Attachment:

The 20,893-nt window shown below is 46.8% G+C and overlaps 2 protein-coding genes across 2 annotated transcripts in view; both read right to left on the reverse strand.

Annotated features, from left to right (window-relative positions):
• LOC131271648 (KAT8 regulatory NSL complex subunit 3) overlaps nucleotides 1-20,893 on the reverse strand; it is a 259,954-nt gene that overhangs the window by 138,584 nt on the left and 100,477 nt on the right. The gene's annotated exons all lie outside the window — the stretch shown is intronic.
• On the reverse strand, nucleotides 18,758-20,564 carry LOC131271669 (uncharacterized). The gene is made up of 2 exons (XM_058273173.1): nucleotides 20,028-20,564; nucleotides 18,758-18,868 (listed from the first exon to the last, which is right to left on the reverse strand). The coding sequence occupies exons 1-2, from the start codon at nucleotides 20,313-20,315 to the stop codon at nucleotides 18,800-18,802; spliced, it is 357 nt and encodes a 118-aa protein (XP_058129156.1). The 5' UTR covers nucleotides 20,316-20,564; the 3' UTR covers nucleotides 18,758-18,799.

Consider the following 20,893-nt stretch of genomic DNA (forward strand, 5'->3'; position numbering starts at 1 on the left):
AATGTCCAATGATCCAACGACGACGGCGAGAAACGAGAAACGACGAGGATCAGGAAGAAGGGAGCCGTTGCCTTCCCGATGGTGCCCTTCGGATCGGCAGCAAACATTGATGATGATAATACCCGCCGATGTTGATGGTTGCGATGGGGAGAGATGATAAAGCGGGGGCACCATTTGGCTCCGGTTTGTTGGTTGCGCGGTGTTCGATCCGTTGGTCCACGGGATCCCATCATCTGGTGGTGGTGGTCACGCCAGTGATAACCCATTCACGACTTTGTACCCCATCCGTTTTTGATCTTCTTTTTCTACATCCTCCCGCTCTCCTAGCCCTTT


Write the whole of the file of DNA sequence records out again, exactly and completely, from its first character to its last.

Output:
The 20,893-nt window shown below is 46.8% G+C and overlaps 2 protein-coding genes across 2 annotated transcripts in view; both read right to left on the reverse strand.

Annotated features, from left to right (window-relative positions):
• LOC131271648 (KAT8 regulatory NSL complex subunit 3) overlaps nucleotides 1-20,893 on the reverse strand; it is a 259,954-nt gene that overhangs the window by 138,584 nt on the left and 100,477 nt on the right. The gene's annotated exons all lie outside the window — the stretch shown is intronic.
• On the reverse strand, nucleotides 18,758-20,564 carry LOC131271669 (uncharacterized). The gene is made up of 2 exons (XM_058273173.1): nucleotides 20,028-20,564; nucleotides 18,758-18,868 (listed from the first exon to the last, which is right to left on the reverse strand). The coding sequence occupies exons 1-2, from the start codon at nucleotides 20,313-20,315 to the stop codon at nucleotides 18,800-18,802; spliced, it is 357 nt and encodes a 118-aa protein (XP_058129156.1). The 5' UTR covers nucleotides 20,316-20,564; the 3' UTR covers nucleotides 18,758-18,799.

Consider the following 20,893-nt stretch of genomic DNA (forward strand, 5'->3'; position numbering starts at 1 on the left):
AATGTCCAATGATCCAACGACGACGGCGAGAAACGAGAAACGACGAGGATCAGGAAGAAGGGAGCCGTTGCCTTCCCGATGGTGCCCTTCGGATCGGCAGCAAACATTGATGATGATAATACCCGCCGATGTTGATGGTTGCGATGGGGAGAGATGATAAAGCGGGGGCACCATTTGGCTCCGGTTTGTTGGTTGCGCGGTGTTCGATCCGTTGGTCCACGGGATCCCATCATCTGGTGGTGGTGGTCACGCCAGTGATAACCCATTCACGACTTTGTACCCCATCCGTTTTTGATCTTCTTTTTCTACATCCTCCCGCTCTCCTAGCCCTTT